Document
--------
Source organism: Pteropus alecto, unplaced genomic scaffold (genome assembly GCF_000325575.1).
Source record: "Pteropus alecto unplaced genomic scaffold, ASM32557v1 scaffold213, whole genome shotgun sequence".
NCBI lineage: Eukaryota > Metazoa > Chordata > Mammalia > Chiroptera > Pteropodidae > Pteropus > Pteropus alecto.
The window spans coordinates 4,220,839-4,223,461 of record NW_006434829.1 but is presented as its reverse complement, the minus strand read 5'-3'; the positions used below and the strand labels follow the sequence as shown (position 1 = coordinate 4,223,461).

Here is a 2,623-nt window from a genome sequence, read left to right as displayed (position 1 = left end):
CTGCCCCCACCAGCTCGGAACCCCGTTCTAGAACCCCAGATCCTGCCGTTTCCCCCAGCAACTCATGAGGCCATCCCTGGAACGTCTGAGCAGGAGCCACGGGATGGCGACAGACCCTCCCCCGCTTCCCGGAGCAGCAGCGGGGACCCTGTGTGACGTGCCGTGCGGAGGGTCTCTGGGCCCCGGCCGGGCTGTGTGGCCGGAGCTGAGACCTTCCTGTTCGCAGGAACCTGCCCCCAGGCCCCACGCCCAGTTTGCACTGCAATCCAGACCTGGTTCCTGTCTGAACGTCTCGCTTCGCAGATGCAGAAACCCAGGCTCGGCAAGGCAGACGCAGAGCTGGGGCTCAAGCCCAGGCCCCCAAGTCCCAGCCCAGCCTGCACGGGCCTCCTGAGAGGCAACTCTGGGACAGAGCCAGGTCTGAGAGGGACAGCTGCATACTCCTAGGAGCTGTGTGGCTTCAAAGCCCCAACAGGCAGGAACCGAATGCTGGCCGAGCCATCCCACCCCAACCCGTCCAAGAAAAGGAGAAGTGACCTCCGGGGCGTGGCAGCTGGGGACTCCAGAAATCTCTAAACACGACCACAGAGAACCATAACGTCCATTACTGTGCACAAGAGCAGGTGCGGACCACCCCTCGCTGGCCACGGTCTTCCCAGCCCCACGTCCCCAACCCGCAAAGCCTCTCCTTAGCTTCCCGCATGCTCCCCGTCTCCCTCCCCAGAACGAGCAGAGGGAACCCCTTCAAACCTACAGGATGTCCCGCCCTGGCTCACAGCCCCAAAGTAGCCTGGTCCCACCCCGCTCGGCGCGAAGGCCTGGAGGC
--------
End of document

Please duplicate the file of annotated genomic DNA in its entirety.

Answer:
Source organism: Pteropus alecto, unplaced genomic scaffold (genome assembly GCF_000325575.1).
Source record: "Pteropus alecto unplaced genomic scaffold, ASM32557v1 scaffold213, whole genome shotgun sequence".
NCBI lineage: Eukaryota > Metazoa > Chordata > Mammalia > Chiroptera > Pteropodidae > Pteropus > Pteropus alecto.
The window spans coordinates 4,220,839-4,223,461 of record NW_006434829.1 but is presented as its reverse complement, the minus strand read 5'-3'; the positions used below and the strand labels follow the sequence as shown (position 1 = coordinate 4,223,461).

Here is a 2,623-nt window from a genome sequence, read left to right as displayed (position 1 = left end):
CTGCCCCCACCAGCTCGGAACCCCGTTCTAGAACCCCAGATCCTGCCGTTTCCCCCAGCAACTCATGAGGCCATCCCTGGAACGTCTGAGCAGGAGCCACGGGATGGCGACAGACCCTCCCCCGCTTCCCGGAGCAGCAGCGGGGACCCTGTGTGACGTGCCGTGCGGAGGGTCTCTGGGCCCCGGCCGGGCTGTGTGGCCGGAGCTGAGACCTTCCTGTTCGCAGGAACCTGCCCCCAGGCCCCACGCCCAGTTTGCACTGCAATCCAGACCTGGTTCCTGTCTGAACGTCTCGCTTCGCAGATGCAGAAACCCAGGCTCGGCAAGGCAGACGCAGAGCTGGGGCTCAAGCCCAGGCCCCCAAGTCCCAGCCCAGCCTGCACGGGCCTCCTGAGAGGCAACTCTGGGACAGAGCCAGGTCTGAGAGGGACAGCTGCATACTCCTAGGAGCTGTGTGGCTTCAAAGCCCCAACAGGCAGGAACCGAATGCTGGCCGAGCCATCCCACCCCAACCCGTCCAAGAAAAGGAGAAGTGACCTCCGGGGCGTGGCAGCTGGGGACTCCAGAAATCTCTAAACACGACCACAGAGAACCATAACGTCCATTACTGTGCACAAGAGCAGGTGCGGACCACCCCTCGCTGGCCACGGTCTTCCCAGCCCCACGTCCCCAACCCGCAAAGCCTCTCCTTAGCTTCCCGCATGCTCCCCGTCTCCCTCCCCAGAACGAGCAGAGGGAACCCCTTCAAACCTACAGGATGTCCCGCCCTGGCTCACAGCCCCAAAGTAGCCTGGTCCCACCCCGCTCGGCGCGAAGGCCTGGAGGC